Nurses : Barriers For The Fullest Extent Of Their Education And Training

1044 Words Feb 15th, 2015 null Page
Nurses: Barriers to practicing to the fullest extent of their education and training In this dynamic healthcare climate, Advanced Practice Registered Nurses (APRNs) will play an instrumental role in health outcomes of diverse populations. Currently, there are more than 250,000 APRNs who hold masters and doctoral degrees and who are nationally certified (Brooten, Youngblut, Hannan, & Guido-Sanz, 2012). Due to the demand for healthcare services, the employment of APRNs is expected to increase 31% from 2012 to 2022 (Bureau of Labor Statistics, 2014). Several factors contribute to this increase in demand, including passage of the Affordable Care Act (ACA), the ever-increasing aging baby boomer population, and the renewed interest in health promotion and disease prevention (United States Bureau of Labor, 2014). Passage of the ACA will afford 32 million people health care coupled with aging baby boomers that oftentimes have multiple, complex chronic conditions that require medical care.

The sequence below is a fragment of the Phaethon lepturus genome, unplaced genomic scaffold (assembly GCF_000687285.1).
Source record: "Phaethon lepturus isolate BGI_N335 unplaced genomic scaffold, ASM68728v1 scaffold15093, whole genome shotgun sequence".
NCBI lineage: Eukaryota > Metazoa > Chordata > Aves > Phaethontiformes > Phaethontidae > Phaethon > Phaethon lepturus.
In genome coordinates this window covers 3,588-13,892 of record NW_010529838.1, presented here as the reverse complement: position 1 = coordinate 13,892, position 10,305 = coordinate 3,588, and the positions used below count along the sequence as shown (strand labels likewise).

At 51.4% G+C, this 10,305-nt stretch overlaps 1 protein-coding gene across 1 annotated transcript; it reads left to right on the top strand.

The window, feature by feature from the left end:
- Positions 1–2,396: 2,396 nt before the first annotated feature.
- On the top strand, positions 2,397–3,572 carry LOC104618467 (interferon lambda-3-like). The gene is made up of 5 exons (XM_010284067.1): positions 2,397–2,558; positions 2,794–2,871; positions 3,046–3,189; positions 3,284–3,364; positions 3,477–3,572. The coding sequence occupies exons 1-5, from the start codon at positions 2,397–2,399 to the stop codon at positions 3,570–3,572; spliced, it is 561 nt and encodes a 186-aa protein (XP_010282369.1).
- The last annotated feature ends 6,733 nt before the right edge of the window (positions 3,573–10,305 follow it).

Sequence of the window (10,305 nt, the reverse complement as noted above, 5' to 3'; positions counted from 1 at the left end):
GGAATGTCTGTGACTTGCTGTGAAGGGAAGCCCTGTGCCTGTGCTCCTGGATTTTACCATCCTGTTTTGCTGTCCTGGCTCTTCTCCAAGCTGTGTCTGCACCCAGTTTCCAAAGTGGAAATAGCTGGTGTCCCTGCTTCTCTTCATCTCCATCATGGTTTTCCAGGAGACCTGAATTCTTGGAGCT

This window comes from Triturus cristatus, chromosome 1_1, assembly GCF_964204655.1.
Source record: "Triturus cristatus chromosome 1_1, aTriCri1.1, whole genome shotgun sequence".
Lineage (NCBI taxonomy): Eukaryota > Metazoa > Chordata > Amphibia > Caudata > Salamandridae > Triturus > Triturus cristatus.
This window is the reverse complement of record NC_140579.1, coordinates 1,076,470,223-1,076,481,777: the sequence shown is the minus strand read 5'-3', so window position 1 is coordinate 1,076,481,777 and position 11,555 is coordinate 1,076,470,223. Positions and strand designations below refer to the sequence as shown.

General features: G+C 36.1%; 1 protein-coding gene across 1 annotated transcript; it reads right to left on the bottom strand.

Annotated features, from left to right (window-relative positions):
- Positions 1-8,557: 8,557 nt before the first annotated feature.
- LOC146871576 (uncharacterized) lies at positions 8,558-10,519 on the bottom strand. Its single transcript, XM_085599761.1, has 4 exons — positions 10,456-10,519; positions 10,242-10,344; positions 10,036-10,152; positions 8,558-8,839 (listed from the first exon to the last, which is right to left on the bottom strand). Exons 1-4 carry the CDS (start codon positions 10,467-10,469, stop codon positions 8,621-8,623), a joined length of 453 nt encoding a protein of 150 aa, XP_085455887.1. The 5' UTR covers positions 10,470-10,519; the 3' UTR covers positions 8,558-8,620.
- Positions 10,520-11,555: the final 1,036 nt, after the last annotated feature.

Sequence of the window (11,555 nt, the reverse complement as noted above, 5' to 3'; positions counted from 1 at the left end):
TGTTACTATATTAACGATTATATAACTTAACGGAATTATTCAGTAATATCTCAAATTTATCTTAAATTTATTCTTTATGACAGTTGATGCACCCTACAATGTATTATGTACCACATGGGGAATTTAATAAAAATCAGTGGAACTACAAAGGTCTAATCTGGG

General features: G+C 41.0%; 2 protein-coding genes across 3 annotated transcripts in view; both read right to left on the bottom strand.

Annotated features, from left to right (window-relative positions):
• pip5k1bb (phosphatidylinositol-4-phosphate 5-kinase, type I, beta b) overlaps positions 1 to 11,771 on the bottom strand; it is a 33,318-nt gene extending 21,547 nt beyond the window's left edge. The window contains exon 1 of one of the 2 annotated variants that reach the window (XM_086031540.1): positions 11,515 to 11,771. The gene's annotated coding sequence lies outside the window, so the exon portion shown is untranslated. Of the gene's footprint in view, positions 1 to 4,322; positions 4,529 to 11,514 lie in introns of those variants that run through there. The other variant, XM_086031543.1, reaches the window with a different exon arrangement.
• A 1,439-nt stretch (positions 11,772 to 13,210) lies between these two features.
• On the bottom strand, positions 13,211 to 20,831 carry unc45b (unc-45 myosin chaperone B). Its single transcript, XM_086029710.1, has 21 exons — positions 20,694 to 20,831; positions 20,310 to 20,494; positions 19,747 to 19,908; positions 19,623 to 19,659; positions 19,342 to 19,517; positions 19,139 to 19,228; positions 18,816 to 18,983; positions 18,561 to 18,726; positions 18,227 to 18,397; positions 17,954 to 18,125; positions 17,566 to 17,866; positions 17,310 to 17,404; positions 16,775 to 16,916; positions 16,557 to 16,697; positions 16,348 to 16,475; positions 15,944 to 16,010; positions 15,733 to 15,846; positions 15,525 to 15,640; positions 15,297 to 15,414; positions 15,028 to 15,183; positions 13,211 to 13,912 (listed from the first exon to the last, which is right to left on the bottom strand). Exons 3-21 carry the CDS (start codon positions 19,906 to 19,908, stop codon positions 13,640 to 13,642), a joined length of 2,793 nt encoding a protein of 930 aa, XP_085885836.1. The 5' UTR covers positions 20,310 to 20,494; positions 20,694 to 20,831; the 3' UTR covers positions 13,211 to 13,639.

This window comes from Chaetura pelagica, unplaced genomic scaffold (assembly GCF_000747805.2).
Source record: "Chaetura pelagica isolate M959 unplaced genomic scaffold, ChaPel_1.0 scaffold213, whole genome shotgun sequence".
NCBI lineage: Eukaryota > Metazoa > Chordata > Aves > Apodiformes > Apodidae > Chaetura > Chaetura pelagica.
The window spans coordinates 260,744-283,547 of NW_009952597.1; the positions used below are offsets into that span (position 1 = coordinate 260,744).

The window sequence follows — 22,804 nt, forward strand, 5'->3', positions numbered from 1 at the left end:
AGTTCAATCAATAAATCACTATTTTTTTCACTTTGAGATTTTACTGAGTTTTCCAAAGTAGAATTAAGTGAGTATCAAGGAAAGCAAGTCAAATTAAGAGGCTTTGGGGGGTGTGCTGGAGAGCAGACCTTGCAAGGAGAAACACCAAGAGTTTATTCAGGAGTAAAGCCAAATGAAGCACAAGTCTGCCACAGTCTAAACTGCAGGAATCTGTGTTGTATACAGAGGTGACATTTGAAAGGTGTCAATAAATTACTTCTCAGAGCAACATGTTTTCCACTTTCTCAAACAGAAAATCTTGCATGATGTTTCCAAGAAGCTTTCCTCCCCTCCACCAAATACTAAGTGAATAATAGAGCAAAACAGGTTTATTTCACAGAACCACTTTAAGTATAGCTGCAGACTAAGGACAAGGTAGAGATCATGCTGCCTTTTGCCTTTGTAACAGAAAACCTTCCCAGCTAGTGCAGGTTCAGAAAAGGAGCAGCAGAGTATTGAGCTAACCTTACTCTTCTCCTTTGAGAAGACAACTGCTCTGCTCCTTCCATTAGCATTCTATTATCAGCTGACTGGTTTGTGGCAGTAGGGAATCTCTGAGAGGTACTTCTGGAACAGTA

In October 2010, the Institute of Medicine (IOM) with assistance from the Robert Wood Johnson Foundation set out to assess and transform the nursing profession to meet the needs of the rapidly evolving health care environment. APRNs have demonstrated the ability to provide quality, cost effective care and are becoming more widely recognized by the public as knowledgeable health care providers. Studies have proven time and again that ARPRNs are qualified primary care providers who can perform…

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